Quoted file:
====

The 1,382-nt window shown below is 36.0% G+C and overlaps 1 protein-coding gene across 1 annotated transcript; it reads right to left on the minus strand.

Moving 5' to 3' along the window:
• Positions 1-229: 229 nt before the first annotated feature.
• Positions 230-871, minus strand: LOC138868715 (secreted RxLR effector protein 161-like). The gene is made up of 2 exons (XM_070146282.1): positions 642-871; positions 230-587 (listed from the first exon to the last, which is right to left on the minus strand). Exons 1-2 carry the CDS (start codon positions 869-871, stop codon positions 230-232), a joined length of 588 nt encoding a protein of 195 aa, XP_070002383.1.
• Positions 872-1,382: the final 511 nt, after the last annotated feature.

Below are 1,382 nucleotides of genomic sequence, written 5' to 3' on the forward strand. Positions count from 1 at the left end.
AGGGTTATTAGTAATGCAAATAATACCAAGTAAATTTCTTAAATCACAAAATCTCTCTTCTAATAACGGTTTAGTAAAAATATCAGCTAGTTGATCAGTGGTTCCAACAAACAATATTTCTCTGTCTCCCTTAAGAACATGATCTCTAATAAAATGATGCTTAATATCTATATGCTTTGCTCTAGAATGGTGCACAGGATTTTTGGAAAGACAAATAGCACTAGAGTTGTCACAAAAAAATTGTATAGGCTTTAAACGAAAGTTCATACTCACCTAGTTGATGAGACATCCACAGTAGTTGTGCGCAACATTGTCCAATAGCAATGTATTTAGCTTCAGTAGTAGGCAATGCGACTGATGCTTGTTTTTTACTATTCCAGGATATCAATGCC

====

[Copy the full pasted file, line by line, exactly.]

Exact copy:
The 1,382-nt window shown below is 36.0% G+C and overlaps 1 protein-coding gene across 1 annotated transcript; it reads right to left on the minus strand.

Moving 5' to 3' along the window:
• Positions 1-229: 229 nt before the first annotated feature.
• Positions 230-871, minus strand: LOC138868715 (secreted RxLR effector protein 161-like). The gene is made up of 2 exons (XM_070146282.1): positions 642-871; positions 230-587 (listed from the first exon to the last, which is right to left on the minus strand). Exons 1-2 carry the CDS (start codon positions 869-871, stop codon positions 230-232), a joined length of 588 nt encoding a protein of 195 aa, XP_070002383.1.
• Positions 872-1,382: the final 511 nt, after the last annotated feature.

Below are 1,382 nucleotides of genomic sequence, written 5' to 3' on the forward strand. Positions count from 1 at the left end.
AGGGTTATTAGTAATGCAAATAATACCAAGTAAATTTCTTAAATCACAAAATCTCTCTTCTAATAACGGTTTAGTAAAAATATCAGCTAGTTGATCAGTGGTTCCAACAAACAATATTTCTCTGTCTCCCTTAAGAACATGATCTCTAATAAAATGATGCTTAATATCTATATGCTTTGCTCTAGAATGGTGCACAGGATTTTTGGAAAGACAAATAGCACTAGAGTTGTCACAAAAAAATTGTATAGGCTTTAAACGAAAGTTCATACTCACCTAGTTGATGAGACATCCACAGTAGTTGTGCGCAACATTGTCCAATAGCAATGTATTTAGCTTCAGTAGTAGGCAATGCGACTGATGCTTGTTTTTTACTATTCCAGGATATCAATGCC